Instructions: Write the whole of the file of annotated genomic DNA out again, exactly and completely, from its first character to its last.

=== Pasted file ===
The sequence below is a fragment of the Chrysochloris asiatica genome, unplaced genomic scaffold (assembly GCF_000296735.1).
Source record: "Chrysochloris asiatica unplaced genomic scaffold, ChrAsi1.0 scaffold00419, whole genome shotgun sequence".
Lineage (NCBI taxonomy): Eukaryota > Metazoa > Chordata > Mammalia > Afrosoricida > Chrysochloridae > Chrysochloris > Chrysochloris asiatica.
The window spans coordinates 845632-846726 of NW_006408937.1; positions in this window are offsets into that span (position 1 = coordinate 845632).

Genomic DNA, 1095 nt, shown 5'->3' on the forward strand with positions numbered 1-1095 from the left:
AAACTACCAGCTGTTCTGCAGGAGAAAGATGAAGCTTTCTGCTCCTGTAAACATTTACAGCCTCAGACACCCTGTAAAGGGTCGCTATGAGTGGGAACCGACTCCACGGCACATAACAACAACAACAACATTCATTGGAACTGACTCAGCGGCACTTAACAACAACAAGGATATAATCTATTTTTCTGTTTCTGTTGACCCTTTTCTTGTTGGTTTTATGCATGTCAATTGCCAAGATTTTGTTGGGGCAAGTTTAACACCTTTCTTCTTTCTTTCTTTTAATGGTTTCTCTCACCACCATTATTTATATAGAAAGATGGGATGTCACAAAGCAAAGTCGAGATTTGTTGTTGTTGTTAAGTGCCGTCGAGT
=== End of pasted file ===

The sequence below is a fragment of the Chrysochloris asiatica genome, unplaced genomic scaffold (assembly GCF_000296735.1).
Source record: "Chrysochloris asiatica unplaced genomic scaffold, ChrAsi1.0 scaffold00419, whole genome shotgun sequence".
Lineage (NCBI taxonomy): Eukaryota > Metazoa > Chordata > Mammalia > Afrosoricida > Chrysochloridae > Chrysochloris > Chrysochloris asiatica.
The window spans coordinates 845632-846726 of NW_006408937.1; positions in this window are offsets into that span (position 1 = coordinate 845632).

Genomic DNA, 1095 nt, shown 5'->3' on the forward strand with positions numbered 1-1095 from the left:
AAACTACCAGCTGTTCTGCAGGAGAAAGATGAAGCTTTCTGCTCCTGTAAACATTTACAGCCTCAGACACCCTGTAAAGGGTCGCTATGAGTGGGAACCGACTCCACGGCACATAACAACAACAACAACATTCATTGGAACTGACTCAGCGGCACTTAACAACAACAAGGATATAATCTATTTTTCTGTTTCTGTTGACCCTTTTCTTGTTGGTTTTATGCATGTCAATTGCCAAGATTTTGTTGGGGCAAGTTTAACACCTTTCTTCTTTCTTTCTTTTAATGGTTTCTCTCACCACCATTATTTATATAGAAAGATGGGATGTCACAAAGCAAAGTCGAGATTTGTTGTTGTTGTTAAGTGCCGTCGAGT